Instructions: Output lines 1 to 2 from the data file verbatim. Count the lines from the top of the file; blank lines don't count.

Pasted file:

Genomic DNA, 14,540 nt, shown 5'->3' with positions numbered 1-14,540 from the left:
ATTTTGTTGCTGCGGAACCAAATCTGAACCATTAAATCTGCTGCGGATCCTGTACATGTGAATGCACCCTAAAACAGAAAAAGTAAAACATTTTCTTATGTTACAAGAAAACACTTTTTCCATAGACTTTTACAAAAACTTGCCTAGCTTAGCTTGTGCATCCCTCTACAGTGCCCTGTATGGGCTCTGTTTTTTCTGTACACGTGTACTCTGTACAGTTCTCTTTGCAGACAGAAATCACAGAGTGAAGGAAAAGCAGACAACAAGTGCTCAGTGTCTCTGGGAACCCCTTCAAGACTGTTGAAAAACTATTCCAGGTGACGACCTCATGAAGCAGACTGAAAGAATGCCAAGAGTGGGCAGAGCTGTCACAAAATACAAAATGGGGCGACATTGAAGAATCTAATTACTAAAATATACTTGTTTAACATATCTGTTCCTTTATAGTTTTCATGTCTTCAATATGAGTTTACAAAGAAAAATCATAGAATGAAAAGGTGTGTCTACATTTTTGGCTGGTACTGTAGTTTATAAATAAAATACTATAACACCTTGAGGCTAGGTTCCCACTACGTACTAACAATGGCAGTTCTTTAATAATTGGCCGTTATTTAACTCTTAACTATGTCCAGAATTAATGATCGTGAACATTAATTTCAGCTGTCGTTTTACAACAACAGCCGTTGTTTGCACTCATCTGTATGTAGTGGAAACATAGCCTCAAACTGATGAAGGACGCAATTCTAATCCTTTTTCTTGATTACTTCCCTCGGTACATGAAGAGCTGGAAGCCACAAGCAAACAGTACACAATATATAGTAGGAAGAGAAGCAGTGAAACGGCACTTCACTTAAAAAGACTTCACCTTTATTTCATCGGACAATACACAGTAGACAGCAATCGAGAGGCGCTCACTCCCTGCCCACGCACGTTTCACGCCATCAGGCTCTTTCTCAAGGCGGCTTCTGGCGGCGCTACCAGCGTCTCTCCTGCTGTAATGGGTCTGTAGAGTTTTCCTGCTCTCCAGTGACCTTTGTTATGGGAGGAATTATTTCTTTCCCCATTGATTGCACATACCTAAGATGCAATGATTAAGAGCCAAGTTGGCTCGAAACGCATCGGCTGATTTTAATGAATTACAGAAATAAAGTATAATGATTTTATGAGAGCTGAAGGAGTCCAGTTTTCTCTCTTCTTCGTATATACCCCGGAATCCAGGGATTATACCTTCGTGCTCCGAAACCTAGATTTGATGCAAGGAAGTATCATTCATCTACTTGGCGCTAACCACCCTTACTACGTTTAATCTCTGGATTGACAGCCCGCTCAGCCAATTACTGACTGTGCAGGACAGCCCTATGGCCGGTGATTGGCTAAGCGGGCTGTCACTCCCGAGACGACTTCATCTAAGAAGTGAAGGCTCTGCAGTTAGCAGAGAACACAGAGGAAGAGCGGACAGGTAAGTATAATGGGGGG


Genomic DNA, 14,540 nt, shown 5'->3' with positions numbered 1-14,540 from the left:
ATTTTGTTGCTGCGGAACCAAATCTGAACCATTAAATCTGCTGCGGATCCTGTACATGTGAATGCACCCTAAAACAGAAAAAGTAAAACATTTTCTTATGTTACAAGAAAACACTTTTTCCATAGACTTTTACAAAAACTTGCCTAGCTTAGCTTGTGCATCCCTCTACAGTGCCCTGTATGGGCTCTGTTTTTTCTGTACACGTGTACTCTGTACAGTTCTCTTTGCAGACAGAAATCACAGAGTGAAGGAAAAGCAGACAACAAGTGCTCAGTGTCTCTGGGAACCCCTTCAAGACTGTTGAAAAACTATTCCAGGTGACGACCTCATGAAGCAGACTGAAAGAATGCCAAGAGTGGGCAGAGCTGTCACAAAATACAAAATGGGGCGACATTGAAGAATCTAATTACTAAAATATACTTGTTTAACATATCTGTTCCTTTATAGTTTTCATGTCTTCAATATGAGTTTACAAAGAAAAATCATAGAATGAAAAGGTGTGTCTACATTTTTGGCTGGTACTGTAGTTTATAAATAAAATACTATAACACCTTGAGGCTAGGTTCCCACTACGTACTAACAATGGCAGTTCTTTAATAATTGGCCGTTATTTAACTCTTAACTATGTCCAGAATTAATGATCGTGAACATTAATTTCAGCTGTCGTTTTACAACAACAGCCGTTGTTTGCACTCATCTGTATGTAGTGGAAACATAGCCTCAAACTGATGAAGGACGCAATTCTAATCCTTTTTCTTGATTACTTCCCTCGGTACATGAAGAGCTGGAAGCCACAAGCAAACAGTACACAATATATAGTAGGAAGAGAAGCAGTGAAACGGCACTTCACTTAAAAAGACTTCACCTTTATTTCATCGGACAATACACAGTAGACAGCAATCGAGAGGCGCTCACTCCCTGCCCACGCACGTTTCACGCCATCAGGCTCTTTCTCAAGGCGGCTTCTGGCGGCGCTACCAGCGTCTCTCCTGCTGTAATGGGTCTGTAGAGTTTTCCTGCTCTCCAGTGACCTTTGTTATGGGAGGAATTATTTCTTTCCCCATTGATTGCACATACCTAAGATGCAATGATTAAGAGCCAAGTTGGCTCGAAACGCATCGGCTGATTTTAATGAATTACAGAAATAAAGTATAATGATTTTATGAGAGCTGAAGGAGTCCAGTTTTCTCTCTTCTTCGTATATACCCCGGAATCCAGGGATTATACCTTCGTGCTCCGAAACCTAGATTTGATGCAAGGAAGTATCATTCATCTACTTGGCGCTAACCACCCTTACTACGTTTAATCTCTGGATTGACAGCCCGCTCAGCCAATTACTGACTGTGCAGGACAGCCCTATGGCCGGTGATTGGCTAAGCGGGCTGTCACTCCCGAGACGACTTCATCTAAGAAGTGAAGGCTCTGCAGTTAGCAGAGAACACAGAGGAAGAGCGGACAGGTAAGTATAATGGGGGG